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Peace-War Melodrama Debuts in Berkeley's People's Park 42nd Anniversary Entertainment; Easter and Weather Attack Teley Street Fest

By Ted Friedman
Tuesday April 26, 2011 - 11:46:00 AM

Easter Sunday and bad morning weather threatened to attack this year's 42nd anniversary of the battle for People's Park in 1969 and take out Teley's "Last Weekends Festival" too.

If the cold 15mph wind and sometimes hard rain had continued into the afternoon, People's Park would have been slogged and sound amplifiers driving the Telegraph Ave. fest would have been blown by rain, according to the event's organizer.

The People's Park amps and onstage entertainment were tented. But park revelers would have sunk in 'quickmud,' according to park sources familiar with the park's legendary water drainage problems.

The day was somewhat saved when weather changed its mind. Easter doesn't do change. The fair's organizer, an avenue head shop owner, joked that he'd emailed the Easter bunny requesting weather change. The bunny came through. 

Nevertheless, the south side event was not as well attended as popular past street fairs, according to some street vendors on Telegraph. 

Easter may have lowered attendance, according to vendors, who said the scary morning weather was also a factor. They questioned the decision to compete with Easter when a lot of parents are pre-occupied fooling with eggs. 

Another vendor questioned the wisdom of scheduling two events—Park versus Teley—for the same weekend. 

Yet another theory, from a security officer: competing fairs in the city. According to the San Francisco Chronicle, two major fairs drew thousands to the city Sunday.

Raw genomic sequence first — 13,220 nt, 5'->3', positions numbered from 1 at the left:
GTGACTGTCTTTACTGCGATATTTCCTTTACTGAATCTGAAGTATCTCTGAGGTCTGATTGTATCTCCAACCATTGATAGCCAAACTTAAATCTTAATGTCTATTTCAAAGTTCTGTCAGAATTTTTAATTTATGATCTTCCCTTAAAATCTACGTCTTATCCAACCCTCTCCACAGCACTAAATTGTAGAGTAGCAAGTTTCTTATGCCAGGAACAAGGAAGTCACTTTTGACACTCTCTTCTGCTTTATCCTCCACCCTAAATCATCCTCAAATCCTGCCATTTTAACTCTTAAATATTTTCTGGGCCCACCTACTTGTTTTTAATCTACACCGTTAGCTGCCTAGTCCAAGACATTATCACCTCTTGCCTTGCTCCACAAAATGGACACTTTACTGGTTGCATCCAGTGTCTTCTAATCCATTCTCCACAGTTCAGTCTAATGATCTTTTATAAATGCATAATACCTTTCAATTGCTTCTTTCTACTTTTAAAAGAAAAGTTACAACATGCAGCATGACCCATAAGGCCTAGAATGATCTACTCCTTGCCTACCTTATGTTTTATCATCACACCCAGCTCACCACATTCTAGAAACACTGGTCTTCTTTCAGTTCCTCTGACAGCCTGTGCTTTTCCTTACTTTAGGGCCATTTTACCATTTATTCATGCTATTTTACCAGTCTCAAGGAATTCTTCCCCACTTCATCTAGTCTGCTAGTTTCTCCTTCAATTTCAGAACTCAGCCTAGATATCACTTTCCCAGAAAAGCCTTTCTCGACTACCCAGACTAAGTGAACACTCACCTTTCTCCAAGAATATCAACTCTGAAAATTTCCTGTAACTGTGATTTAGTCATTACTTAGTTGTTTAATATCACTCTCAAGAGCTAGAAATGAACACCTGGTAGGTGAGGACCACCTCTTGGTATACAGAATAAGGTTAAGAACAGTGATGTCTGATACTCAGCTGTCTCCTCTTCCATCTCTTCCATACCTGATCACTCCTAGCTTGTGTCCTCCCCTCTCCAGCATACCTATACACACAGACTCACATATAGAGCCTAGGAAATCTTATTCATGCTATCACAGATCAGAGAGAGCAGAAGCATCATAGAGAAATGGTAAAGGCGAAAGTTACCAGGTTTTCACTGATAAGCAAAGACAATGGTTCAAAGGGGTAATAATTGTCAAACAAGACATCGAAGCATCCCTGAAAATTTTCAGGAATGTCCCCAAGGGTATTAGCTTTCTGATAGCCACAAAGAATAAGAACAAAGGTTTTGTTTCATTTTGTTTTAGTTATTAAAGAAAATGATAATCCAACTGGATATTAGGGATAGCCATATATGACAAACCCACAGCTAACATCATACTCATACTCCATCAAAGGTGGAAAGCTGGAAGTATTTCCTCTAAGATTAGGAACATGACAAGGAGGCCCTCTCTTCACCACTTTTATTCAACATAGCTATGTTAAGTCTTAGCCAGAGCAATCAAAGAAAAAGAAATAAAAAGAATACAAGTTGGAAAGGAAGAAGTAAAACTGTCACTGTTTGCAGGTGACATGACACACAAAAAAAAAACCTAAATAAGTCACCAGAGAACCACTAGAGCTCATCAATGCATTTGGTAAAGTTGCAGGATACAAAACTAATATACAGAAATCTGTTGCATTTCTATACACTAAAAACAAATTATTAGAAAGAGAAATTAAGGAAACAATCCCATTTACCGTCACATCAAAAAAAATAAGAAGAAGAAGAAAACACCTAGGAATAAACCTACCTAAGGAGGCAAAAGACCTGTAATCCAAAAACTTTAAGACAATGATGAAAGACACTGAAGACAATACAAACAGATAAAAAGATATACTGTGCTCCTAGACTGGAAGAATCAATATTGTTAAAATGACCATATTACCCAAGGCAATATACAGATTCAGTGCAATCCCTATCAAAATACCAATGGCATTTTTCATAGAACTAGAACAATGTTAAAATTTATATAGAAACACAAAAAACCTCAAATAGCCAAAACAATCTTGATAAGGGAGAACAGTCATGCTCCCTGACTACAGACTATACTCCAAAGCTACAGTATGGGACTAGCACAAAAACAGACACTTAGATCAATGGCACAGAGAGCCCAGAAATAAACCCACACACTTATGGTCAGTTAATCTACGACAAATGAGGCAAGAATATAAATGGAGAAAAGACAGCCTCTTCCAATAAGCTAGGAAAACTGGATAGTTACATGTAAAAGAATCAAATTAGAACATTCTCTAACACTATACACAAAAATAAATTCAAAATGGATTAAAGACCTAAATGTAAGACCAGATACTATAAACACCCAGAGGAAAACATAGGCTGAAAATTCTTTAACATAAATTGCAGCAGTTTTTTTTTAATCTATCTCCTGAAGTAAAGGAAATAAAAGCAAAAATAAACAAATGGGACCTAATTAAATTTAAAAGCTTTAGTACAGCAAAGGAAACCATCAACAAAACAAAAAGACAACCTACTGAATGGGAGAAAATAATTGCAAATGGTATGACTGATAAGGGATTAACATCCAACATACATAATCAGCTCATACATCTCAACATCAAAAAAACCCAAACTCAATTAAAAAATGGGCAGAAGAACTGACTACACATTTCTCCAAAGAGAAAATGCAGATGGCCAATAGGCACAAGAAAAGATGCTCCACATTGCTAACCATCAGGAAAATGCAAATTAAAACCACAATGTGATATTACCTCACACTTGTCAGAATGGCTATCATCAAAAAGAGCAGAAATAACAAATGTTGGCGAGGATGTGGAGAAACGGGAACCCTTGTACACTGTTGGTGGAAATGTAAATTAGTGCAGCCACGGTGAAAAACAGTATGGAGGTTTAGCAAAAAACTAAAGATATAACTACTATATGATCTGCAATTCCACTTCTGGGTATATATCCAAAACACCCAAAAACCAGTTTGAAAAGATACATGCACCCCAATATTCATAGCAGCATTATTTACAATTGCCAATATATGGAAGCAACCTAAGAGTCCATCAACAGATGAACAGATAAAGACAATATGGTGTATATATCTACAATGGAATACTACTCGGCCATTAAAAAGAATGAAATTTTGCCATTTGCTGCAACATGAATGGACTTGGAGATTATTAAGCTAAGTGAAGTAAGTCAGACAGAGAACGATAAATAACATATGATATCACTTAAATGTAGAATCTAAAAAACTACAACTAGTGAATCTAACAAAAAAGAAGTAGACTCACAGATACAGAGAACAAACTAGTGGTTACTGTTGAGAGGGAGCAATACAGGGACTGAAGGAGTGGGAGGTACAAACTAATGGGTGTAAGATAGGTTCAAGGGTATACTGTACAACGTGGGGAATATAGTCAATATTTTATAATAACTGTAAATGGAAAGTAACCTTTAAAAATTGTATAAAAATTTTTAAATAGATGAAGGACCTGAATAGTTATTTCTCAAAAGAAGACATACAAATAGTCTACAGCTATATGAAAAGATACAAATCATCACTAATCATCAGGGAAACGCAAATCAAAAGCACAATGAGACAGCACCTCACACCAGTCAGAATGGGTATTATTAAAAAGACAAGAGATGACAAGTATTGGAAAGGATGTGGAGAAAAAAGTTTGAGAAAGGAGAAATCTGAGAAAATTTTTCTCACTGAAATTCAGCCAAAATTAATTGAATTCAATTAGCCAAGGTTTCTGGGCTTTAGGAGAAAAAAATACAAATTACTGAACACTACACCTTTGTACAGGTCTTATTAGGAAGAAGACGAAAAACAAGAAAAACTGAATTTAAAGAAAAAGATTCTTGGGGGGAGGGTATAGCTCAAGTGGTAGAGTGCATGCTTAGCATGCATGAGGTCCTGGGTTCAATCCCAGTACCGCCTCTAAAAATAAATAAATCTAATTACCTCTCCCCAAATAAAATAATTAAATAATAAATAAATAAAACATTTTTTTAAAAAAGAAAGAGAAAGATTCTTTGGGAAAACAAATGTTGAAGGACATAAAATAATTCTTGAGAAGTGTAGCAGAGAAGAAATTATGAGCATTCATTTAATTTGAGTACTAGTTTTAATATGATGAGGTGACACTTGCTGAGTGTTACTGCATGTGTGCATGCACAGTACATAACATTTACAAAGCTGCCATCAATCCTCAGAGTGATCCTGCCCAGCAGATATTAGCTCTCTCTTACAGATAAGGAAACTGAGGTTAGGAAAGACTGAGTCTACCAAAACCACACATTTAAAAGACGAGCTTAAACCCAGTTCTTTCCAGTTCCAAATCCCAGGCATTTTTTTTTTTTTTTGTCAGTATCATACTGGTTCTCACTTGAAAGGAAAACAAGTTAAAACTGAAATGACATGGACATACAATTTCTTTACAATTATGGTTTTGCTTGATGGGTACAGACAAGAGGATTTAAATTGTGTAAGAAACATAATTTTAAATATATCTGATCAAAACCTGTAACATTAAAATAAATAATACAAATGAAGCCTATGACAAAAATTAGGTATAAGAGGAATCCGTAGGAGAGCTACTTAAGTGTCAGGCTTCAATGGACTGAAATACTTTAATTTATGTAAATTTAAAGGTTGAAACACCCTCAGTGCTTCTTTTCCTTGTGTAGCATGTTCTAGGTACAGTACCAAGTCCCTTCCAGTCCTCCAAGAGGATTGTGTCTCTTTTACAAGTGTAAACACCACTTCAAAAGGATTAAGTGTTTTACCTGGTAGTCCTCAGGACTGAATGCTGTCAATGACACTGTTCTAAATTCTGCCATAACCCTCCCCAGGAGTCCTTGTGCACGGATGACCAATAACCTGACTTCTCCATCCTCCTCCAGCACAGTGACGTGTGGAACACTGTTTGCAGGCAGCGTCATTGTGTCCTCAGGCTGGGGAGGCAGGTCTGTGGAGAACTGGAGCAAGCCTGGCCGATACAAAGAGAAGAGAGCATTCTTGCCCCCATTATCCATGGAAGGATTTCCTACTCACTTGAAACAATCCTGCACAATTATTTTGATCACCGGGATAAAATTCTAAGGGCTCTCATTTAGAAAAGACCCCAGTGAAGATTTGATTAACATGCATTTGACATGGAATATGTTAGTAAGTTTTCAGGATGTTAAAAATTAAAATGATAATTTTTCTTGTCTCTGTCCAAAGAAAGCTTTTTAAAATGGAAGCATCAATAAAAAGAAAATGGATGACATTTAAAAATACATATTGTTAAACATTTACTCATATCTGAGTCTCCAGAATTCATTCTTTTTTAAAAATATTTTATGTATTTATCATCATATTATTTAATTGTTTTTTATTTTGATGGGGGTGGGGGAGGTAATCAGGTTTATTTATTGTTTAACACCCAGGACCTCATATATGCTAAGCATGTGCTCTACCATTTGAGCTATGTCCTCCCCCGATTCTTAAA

Berkeley's Spring street fair on Telegraph, in its third year, was organized by Al Geyer, 66, owner of Annapurna, an avenue head shop founded in 1969—the same year as the People's Park riots and the impetus for Sunday's People's Park celebration. 

Geyer acknowledged that this year's avenue fair had been reined in if not rained on. 

A Teley streetfair last spring drew as many as 4,000 and attracted mainstream media, according to Geyer. This year it will have to settle for low attendance and the Planet, according to no one in particular. 

An enthusiastic, if not overflowing, park crowd of more than 100 taking in the sun, free food, and each other stayed on until near dusk for some kick-ass Indy bands. Avenue fair-goers were wowed by great bands, the back-by-demand bucking bull, and an aerialist playing with fire. 

Park festivities were kicked off by Gilbert Blacksmith, of the Lacota tribe in full Indian dress who performed a high spirited Indian dance—accompanied by Indian chants and drumming. 

As his set was ending, he invited park early birds to join him in a circle dance. 

Before he left, he addressed the crowd with a plea for peace urging everyone to be good citizens and follow the laws of the land. "Our planet is running out of time," he said. Afterwards, he made it clear that each of us is "running out of time." 

Had he been reading the lurid People's Park stories in the Planet and decided to tame the park? Nope; he said he had simply communed with the universe that morning and was relaying a message from "the great unknown." 

Sound like peace? 

Free food in the park was courtesy of Food Not Bombs, but Zachary Running Wolf Brown, 47, "dropped a bomb,"—his words— of his own while introducing the park's first performer, Phoenix, a member, along with Running Wolf, in the Blackfeet tribe whom Brown—in a humor aside—noted was a "pretty Indian," unlike Brown. 

Then Running Wolf dropped his bomb. The tree sitting protest against the university would resume when "the students leave" for summer break, according to Running Wolf. 

Bombs are used in wars. 

Wolf, a former mayoral protest candidate who is running again, honored an absent Matt Dodt, the previous tree-sitter. Dodt, 53, could not attend the park event because he is observing a three year stay-away-from-the-university order which he intends to challenge July 15 when he faces misdemeanor charges related to the tree-sit. 

After three months in a tree in the park, Dodt was hauled from his perch by a U.C. crane after poking a counter protester in the hand with a "campers" tool. Counter-protesters claimed to represent the opinion in the park that the tree-sit was counter-productive to the park. 

Easter Sunday, the Easter Bunny saving the day, an aerialist playing with fire, and a dancing Indian bearing a message of peace to People's Park. Great vibes, top-flight Indy bands, and sun, if not son. And oh yes, a war cry from Running Wolf. 

Berkeleyans and guests doing what Berkeley does best—war and peace melodramas. 




Ted Friedman reports for the Planet from the Southside.